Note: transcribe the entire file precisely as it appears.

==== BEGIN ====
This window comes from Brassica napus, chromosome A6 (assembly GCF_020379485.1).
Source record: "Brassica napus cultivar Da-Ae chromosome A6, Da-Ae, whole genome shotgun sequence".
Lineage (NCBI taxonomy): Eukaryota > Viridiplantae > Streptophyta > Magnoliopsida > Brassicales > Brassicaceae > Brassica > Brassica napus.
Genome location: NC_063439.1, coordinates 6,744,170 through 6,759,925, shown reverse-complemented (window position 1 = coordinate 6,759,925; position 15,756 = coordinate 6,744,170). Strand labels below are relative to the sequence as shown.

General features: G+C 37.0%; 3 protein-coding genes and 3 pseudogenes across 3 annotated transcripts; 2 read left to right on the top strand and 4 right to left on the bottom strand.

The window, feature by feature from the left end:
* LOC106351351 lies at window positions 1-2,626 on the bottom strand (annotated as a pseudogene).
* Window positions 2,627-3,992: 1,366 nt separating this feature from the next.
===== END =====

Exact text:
This window comes from Brassica napus, chromosome A6 (assembly GCF_020379485.1).
Source record: "Brassica napus cultivar Da-Ae chromosome A6, Da-Ae, whole genome shotgun sequence".
Lineage (NCBI taxonomy): Eukaryota > Viridiplantae > Streptophyta > Magnoliopsida > Brassicales > Brassicaceae > Brassica > Brassica napus.
Genome location: NC_063439.1, coordinates 6,744,170 through 6,759,925, shown reverse-complemented (window position 1 = coordinate 6,759,925; position 15,756 = coordinate 6,744,170). Strand labels below are relative to the sequence as shown.

General features: G+C 37.0%; 3 protein-coding genes and 3 pseudogenes across 3 annotated transcripts; 2 read left to right on the top strand and 4 right to left on the bottom strand.

The window, feature by feature from the left end:
* LOC106351351 lies at window positions 1-2,626 on the bottom strand (annotated as a pseudogene).
* Window positions 2,627-3,992: 1,366 nt separating this feature from the next.